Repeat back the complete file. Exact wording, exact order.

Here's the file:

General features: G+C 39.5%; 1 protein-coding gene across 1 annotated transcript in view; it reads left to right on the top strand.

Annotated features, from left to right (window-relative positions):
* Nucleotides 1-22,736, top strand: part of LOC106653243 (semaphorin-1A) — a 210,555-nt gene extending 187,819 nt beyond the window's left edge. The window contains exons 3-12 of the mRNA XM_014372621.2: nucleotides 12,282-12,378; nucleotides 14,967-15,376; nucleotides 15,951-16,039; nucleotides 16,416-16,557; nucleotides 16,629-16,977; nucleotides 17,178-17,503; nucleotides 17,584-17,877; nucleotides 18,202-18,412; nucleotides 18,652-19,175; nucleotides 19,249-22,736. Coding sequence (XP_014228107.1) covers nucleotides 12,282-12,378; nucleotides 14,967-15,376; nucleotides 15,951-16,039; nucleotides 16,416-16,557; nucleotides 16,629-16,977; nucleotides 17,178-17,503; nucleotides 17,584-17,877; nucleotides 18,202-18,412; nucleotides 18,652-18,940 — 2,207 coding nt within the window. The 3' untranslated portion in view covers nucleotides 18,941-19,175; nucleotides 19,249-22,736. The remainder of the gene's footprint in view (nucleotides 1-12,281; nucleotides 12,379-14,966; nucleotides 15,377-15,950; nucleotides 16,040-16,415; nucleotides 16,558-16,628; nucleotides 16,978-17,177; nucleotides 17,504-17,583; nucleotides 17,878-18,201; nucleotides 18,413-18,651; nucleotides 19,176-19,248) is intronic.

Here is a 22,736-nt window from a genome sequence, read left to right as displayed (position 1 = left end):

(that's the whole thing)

General features: G+C 39.5%; 1 protein-coding gene across 1 annotated transcript in view; it reads left to right on the top strand.

Annotated features, from left to right (window-relative positions):
* Nucleotides 1-22,736, top strand: part of LOC106653243 (semaphorin-1A) — a 210,555-nt gene extending 187,819 nt beyond the window's left edge. The window contains exons 3-12 of the mRNA XM_014372621.2: nucleotides 12,282-12,378; nucleotides 14,967-15,376; nucleotides 15,951-16,039; nucleotides 16,416-16,557; nucleotides 16,629-16,977; nucleotides 17,178-17,503; nucleotides 17,584-17,877; nucleotides 18,202-18,412; nucleotides 18,652-19,175; nucleotides 19,249-22,736. Coding sequence (XP_014228107.1) covers nucleotides 12,282-12,378; nucleotides 14,967-15,376; nucleotides 15,951-16,039; nucleotides 16,416-16,557; nucleotides 16,629-16,977; nucleotides 17,178-17,503; nucleotides 17,584-17,877; nucleotides 18,202-18,412; nucleotides 18,652-18,940 — 2,207 coding nt within the window. The 3' untranslated portion in view covers nucleotides 18,941-19,175; nucleotides 19,249-22,736. The remainder of the gene's footprint in view (nucleotides 1-12,281; nucleotides 12,379-14,966; nucleotides 15,377-15,950; nucleotides 16,040-16,415; nucleotides 16,558-16,628; nucleotides 16,978-17,177; nucleotides 17,504-17,583; nucleotides 17,878-18,201; nucleotides 18,413-18,651; nucleotides 19,176-19,248) is intronic.

Here is a 22,736-nt window from a genome sequence, read left to right as displayed (position 1 = left end):